1Verizon Data Breach Study Finds Little Progress in Containing Malware
2Phishing Scams Work All Too Well
Phishing scams are becoming more effective. Verizon found that 23 percent of phishing email recipients are now opening the messages, and a whopping 11 percent of those unsuspecting victims are opening associated attachments. It takes just 82 seconds from the time a phishing campaign is launched to the moment it hooks its first victim.
3How Malware Is Infiltrating Your Networks
Malware is another problem companies need to worry about. Verizon found that 20,000 organizations it studied intercepted 170 million malware events. To increase the chances of a successful malware infection, hackers continually made slight modifications to the malware code each time they used it to try to hide it from anti-malware scanners. In other words, if the cyber-criminals were persistent enough, they were able to get past the antivirus defenses to compromise computer systems with relative ease.
4Corporate Software Is Riddled With Vulnerabilities
Verizon found that malicious hackers could target more than 7 million vulnerabilities, though most hackers focus solely on 10 vulnerabilities. Better yet, for the vast majority of the 7 million vulnerabilities, patches have been available for months. There’s just one problem: most systems are not patched and Verizon even detected un-patched vulnerabilities dating back to 1999.
5It Takes Just Seconds to Infect and Penetrate Networks
6But It Can Take Days to Contain a Detected Threat
7Data Breach Costs Can Be Staggering
Losing customer records can be extremely costly, Verizon discovered. The company analyzed cyber-liability insurance claims and found that the average cost of a breach of 1,000 records can be between $52,000 and $87,000, or between $52 and $87 per record. If 10 million records are stolen, the total claim will range between $2.1 million and $52 million. But at this scale, at least the cost per breach drops down to 22 cents to 52 cents per record.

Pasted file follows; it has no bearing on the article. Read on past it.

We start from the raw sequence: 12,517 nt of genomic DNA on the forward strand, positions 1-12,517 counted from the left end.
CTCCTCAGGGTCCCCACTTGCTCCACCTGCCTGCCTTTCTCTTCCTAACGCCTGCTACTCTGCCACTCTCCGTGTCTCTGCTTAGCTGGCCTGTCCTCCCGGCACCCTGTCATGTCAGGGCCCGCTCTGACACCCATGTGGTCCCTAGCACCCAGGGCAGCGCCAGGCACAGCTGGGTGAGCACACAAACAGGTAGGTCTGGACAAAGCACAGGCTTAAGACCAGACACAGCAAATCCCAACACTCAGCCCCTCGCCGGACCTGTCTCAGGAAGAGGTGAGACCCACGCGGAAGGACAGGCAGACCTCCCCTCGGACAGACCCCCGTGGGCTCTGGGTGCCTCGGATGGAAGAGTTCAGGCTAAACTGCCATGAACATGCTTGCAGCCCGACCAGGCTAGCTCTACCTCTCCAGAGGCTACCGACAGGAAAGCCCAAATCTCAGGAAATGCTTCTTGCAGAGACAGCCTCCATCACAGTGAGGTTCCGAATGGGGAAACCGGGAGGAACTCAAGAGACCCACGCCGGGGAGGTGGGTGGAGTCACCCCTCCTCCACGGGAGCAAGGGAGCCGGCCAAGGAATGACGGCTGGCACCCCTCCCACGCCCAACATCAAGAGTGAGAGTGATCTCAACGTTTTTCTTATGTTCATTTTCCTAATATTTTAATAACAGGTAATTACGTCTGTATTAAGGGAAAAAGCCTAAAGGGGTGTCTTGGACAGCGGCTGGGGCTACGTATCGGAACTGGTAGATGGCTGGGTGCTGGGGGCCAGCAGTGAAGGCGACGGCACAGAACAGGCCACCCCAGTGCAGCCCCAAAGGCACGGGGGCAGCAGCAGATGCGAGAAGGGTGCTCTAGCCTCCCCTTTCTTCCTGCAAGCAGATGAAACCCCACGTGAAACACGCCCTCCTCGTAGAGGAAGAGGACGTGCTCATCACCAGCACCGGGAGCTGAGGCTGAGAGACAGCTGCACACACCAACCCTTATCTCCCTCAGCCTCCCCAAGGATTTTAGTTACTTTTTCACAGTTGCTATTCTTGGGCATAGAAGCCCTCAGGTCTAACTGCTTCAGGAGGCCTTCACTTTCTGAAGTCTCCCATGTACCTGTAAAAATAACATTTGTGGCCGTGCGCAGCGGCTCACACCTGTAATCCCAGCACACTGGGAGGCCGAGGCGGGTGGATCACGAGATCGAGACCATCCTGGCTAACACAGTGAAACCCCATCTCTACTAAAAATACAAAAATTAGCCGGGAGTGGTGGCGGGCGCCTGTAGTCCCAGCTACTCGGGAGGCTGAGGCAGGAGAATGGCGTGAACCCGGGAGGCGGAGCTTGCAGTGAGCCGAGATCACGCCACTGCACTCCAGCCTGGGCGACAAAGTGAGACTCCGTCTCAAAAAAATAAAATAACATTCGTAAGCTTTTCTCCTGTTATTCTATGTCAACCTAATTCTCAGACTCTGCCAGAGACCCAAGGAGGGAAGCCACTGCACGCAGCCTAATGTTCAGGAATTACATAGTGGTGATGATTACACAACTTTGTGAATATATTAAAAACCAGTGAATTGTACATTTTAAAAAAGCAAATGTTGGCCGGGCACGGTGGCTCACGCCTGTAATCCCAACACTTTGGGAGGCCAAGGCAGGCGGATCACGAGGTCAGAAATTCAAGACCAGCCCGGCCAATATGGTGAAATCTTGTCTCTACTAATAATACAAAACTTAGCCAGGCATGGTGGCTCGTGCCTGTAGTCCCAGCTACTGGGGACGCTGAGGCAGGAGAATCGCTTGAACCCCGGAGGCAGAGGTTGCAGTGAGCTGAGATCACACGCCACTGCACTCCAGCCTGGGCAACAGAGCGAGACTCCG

8Human Error or System Misuse Opens the Way for Cyber-Criminals
9Point-of-Sale Devices Are Likely Targets
According to Verizon, the most likely place for hackers to target is a point-of-sale device that processes and stores valuable credit card information. In addition, malicious hackers are capturing information through “cyber-espionage” and by utilizing Internet applications. Denial-of-service attacks and physical theft were among the least likely ways for hackers to obtain corporate data.
10Just 70 Organizations Reported Thousands of Incidents
Verizon says that 70 organizations supplied it with data on breaches, which might not seem like much. However, from just those 70 organizations, Verizon discovered more than 2,100 data breaches and nearly 80,000 security incidents. That’s an average of more than 1,000 security incidents per organization, or about three per day. Verizon independently analyzed more than 20,000 organizations, but just 70 of them supplied data on breaches to the company.
11Internet of Things Malware Threats ‘Extremely Low’
The Internet of things, or the term for previously disconnected devices that are now coming online, is one of the few small concerns from Verizon’s study. In fact, the company found that the number of malware examples attacking Internet of things devices on the Web “was extremely low,” adding that when malware was discovered, it was typically “resource-wasting, but low-impact, infections.”